Rethinking Async

Side note: The extensible syntax thread is actually not about async-await, async-await was just used as an example. Probably not the best move I ever made, the conversation I actually wanted to have never really materialized there. I'm not sure what to do with that now, maybe I should do an extra thread on algebraic effects? Or rename the above one another time to make the topic even clearer?

I like the async/await syntax generally being proposed, modeled off of other languages, but don't find it to be as much of a developer pain point as the amount and the timeline of discussion here suggests. It just seems like a bit of sugar over a simple Future/Promise type that wraps a closure which you can write in 30 lines of Swift.

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It’s true that there’s not a whole lot you can do with async/await that you can’t do right now with closures. However, as soon as you have even moderately complex data dependencies, closures can become very unwieldy.

For example, here’s a real piece of code I wrote about a year ago using futures with Vapor.

let session = try cookie.flatMap(try req.make(Sessions.self).readSession) ?? req.future(nil)
        
_ = session.unwrap(or: Abort(.unauthorized))    // verify we have a session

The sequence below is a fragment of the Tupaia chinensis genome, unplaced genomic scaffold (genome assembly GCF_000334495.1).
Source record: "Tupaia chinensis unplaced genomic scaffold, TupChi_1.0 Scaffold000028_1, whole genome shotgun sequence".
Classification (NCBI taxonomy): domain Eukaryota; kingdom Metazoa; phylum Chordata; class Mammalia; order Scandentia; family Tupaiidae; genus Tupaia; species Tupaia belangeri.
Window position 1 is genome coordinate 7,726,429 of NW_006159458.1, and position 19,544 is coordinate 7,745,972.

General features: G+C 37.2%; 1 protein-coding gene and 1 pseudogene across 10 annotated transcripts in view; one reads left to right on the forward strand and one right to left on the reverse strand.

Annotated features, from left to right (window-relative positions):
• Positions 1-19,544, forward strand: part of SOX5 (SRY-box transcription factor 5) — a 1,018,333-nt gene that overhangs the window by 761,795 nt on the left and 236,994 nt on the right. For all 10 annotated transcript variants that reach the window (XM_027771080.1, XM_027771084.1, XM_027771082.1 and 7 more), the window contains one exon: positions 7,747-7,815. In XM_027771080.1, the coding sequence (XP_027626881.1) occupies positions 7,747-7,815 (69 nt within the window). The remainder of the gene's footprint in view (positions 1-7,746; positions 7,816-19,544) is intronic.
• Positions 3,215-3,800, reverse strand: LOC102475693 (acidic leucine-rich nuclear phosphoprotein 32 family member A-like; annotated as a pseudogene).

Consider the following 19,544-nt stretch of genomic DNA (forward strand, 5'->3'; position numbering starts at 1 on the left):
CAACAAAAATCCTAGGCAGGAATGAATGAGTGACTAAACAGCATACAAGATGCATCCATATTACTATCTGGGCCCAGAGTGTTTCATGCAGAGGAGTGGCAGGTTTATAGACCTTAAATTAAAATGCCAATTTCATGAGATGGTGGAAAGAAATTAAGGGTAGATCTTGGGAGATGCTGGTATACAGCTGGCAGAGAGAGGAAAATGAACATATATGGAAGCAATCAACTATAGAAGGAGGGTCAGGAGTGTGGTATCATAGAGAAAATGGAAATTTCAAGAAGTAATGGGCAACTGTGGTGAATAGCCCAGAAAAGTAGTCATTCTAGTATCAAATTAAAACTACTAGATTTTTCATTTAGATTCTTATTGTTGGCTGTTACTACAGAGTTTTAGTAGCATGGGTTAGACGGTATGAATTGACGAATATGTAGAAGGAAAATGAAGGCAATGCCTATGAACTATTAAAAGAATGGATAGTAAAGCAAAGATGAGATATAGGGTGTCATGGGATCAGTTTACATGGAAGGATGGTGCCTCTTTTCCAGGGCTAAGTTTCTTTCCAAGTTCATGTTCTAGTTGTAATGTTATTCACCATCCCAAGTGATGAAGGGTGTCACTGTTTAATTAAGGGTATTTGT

.then { req.authorization($0) }.unwrap(or: Abort(.unauthorized))
    .thenThrowing { (auth: Authorization) -> Authorization in   // and view authorization
        guard auth.permissions == .view else { throw Abort(.unauthorized) }
        return auth
    }.and(req.databaseConnection(to: .questions))
    .then { arg in Question.query(on: arg.1).filter(\.groupID == arg.0.group.id!).all().map { (arg.0, $0) } }    // fetch the questions
    .map {
        let (auth, questions) = $0
        // ..
}

To be fair, it’s not the most well-written code, but that’s because it’s something I hacked together in an afternoon for a short-lived project I’ll never touch again. It should have taken me 30 seconds to write a couple database and session lookups with async/await, but instead I had to fight with nested closures for 20 minutes (with all of the slow compile times and unhelpful error messages involved) until I finally got to something that worked.

With async/await, I could have just done this:

let futureConnection = req.databaseConnection(to: .questions)

// verify we have a session and view authorization
guard 
    let cookie = cookie, 
    let session = await req.make(Sessions.self).readSession(cookie),
    let authorization = await req.authorization(session),
    authorization.permissions == .view else {
        throw Abort(.unauthorized)
}

// fetch the questions
let questions = await Question.query(on: futureConnection).filter(\.groupID == auth.group.id!).all()

// ...

Note how much easier that is both to write and to read. The program structure naturally matches the dataflow, and normal language feature like guard, throw, and local variables just work — even in an asynchronous context.

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